In Novel Tactic, Labor Unions Target Coos Bay Hospital Board For Recall

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Two Oregon labor unions, unhappy at how the Bay Area Hospital in Coos Bay is run, are taking the unusual step of trying to eject members of the nonprofit hospital’s publicly elected board through a recall.

Last week, the $85,000 union-funded campaign submitted to the Coos County Clerk’s Office voter signatures to put the recall of two members on the ballot. Union representatives said roughly 2,400 signature sheets for recalling the other four members were stolen recently from the campaign’s office, so those recalls are on hold.

Across Oregon hospital systems, workers use unionization, picketing, strike votes, labor stoppages and formal complaints to pursue better pay and working conditions. But board recalls are virtually unheard of — likely because so few hospitals have publicly-elected boards.

The vast majority of Oregon hospitals have governing boards that are appointed by the hospitals themselves and operate in secret. By contrast, the nonprofit, 172-bed Bay Area Hospital is overseen by a board elected by voters in the Bay Area Health District, which covers Coos Bay and surrounding communities.

Between them, the two unions — United Food and Commercial Workers Local 555 and the Oregon Nurses Association — represent 800 of the hospital’s 1,200 workers.

“The people of Coos Bay deserve better than these (board members). They have mismanaged the hospital,” said Miles Eshaia, spokesperson for the food workers union. Eshaia said he expects a special recall election to be held later this year or early next. He said the recall is unrelated to contract negotiations.

This is the first time the nurses union has resorted to a health district board recall, said nurses union spokesperson Kevin Mealy.

“Unfortunately, most hospital boards are not held publicly accountable. The rise of corporate medicine has left few community hospitals (that) are representative of and responsive to their communities,” Mealy told The Lund Report.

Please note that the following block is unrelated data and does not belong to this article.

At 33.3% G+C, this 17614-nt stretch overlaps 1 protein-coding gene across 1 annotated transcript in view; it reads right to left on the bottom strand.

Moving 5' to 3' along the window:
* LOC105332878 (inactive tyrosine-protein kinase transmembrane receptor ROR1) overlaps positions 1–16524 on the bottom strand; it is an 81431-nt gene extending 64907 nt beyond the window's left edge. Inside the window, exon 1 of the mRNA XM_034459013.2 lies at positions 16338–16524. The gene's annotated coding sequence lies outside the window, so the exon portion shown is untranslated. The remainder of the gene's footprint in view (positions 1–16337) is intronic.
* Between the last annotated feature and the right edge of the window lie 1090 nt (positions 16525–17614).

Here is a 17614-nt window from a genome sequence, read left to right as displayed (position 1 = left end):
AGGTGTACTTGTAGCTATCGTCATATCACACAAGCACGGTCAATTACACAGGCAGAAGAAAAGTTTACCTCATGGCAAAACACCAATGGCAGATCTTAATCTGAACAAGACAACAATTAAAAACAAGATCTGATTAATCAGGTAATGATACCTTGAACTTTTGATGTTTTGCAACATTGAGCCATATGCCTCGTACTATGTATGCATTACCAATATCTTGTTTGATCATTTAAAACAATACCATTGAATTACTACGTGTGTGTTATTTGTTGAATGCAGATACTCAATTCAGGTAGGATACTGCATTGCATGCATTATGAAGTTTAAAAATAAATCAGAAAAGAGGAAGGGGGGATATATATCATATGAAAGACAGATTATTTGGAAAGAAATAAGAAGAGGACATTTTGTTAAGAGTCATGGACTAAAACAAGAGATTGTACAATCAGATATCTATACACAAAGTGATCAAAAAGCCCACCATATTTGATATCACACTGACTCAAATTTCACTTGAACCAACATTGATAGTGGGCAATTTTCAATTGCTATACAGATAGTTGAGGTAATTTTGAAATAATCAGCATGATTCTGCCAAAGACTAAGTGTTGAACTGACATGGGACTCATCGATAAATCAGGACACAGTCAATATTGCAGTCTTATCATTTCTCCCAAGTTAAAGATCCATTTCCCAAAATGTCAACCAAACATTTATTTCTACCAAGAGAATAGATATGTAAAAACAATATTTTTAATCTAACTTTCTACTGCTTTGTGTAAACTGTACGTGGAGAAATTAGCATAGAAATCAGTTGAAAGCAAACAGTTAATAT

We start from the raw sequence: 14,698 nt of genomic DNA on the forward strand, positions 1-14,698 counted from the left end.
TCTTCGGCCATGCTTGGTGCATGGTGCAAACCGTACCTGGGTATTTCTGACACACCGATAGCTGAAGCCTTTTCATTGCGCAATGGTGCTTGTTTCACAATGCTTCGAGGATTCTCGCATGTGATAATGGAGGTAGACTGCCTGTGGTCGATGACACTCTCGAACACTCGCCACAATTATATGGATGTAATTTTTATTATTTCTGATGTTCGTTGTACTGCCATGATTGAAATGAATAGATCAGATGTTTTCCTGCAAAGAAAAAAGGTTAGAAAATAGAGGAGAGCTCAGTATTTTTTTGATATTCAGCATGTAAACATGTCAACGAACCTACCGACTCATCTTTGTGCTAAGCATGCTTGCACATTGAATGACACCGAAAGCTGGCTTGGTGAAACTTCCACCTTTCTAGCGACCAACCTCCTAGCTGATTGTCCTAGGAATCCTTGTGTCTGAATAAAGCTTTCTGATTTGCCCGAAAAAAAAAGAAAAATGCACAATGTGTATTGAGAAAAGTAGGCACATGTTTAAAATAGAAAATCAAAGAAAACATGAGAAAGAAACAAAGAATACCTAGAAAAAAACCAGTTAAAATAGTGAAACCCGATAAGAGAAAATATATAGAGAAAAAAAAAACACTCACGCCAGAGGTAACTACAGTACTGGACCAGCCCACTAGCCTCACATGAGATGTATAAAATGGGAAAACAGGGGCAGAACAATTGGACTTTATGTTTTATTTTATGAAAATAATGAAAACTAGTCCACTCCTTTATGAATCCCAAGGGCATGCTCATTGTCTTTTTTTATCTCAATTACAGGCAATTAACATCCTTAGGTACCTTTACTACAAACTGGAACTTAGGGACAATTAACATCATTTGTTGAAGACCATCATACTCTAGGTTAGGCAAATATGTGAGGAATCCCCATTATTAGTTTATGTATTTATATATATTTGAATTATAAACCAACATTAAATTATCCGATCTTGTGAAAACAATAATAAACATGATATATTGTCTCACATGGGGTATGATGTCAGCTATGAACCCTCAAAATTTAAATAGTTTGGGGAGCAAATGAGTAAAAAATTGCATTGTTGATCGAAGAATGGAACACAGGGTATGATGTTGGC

“Prior to the signature theft, more than enough local community members signed recall petitions to dismiss all six hospital directors,” he said. 

However, a representative of the hospital’s management said it is providing quality care and doing its best to cope with staffing shortages and financial constraints imposed by the pandemic.

“We do not feel the board of directors’ work to support Bay Area Hospital warrants any sort of recall effort at all. Bay Area Hospital is very disappointed that a campaign to recall its board of directors is being pursued by unions (and) that one — the UFCW Local 555 — is still engaged in ongoing contract bargaining negotiations. Unfortunately, these unions are using their limited resources and funds by attempting an expensive political recall effort that is damaging to our hospital and community during ongoing contract bargaining negotiations,” according to a statement the hospital issued to The Lund Report.

Recall Funded

The two unions launched the recall drive in July, forming a political action committee called Save Bay Area Hospital. In the summer and fall, the food union contributed $55,000 to the PAC, and the nurses union provided $30,000, according to filings with the Oregon Secretary of State. Then the campaign got rolling, gathering signatures in the district. It has spent all but about $2,000 of its funds.

Before the recall push there had been years of friction and legal sparring between hospital executives and the union-represented workers.

Union representatives say they were triggered into pursuing a recall by the hospital’s ineptitude in hiring a senior executive who turned out to be a convicted embezzler, and because of the board’s decision this spring – subsequently reversed – to save money by shutting the hospital’s 13-bed acute psychiatric unit and laying off its staff.

At the same time, though, both unions have been enmeshed in lengthy contract renewal negotiations with the hospital. Neither had settled on a new contract at the time the recall was launched. And they have been waging legal fights at the Oregon Employment Relations Board, the agency that handles labor contract disputes of public employees.

The health district was formed in 1952 and built the hospital in 1974 using a property tax levy to pay off the debt by 1986. Since then, it hasn’t levied taxes. However, its board is still elected by the public. The latest election was in May, for four seats.

Only a handful of Oregon hospitals are run by such health boards. Most are tiny and rural, such as Blue Mountain Hospital in John Day or Pioneer Memorial Hospital in Heppner. Oregon law lets voters recall local elected officials. That happens sometimes with city councils or boards of education, but it’s extremely rare in health districts.

Wrangling Over Contracts

Labor tensions have long simmered at Bay Area Hospital.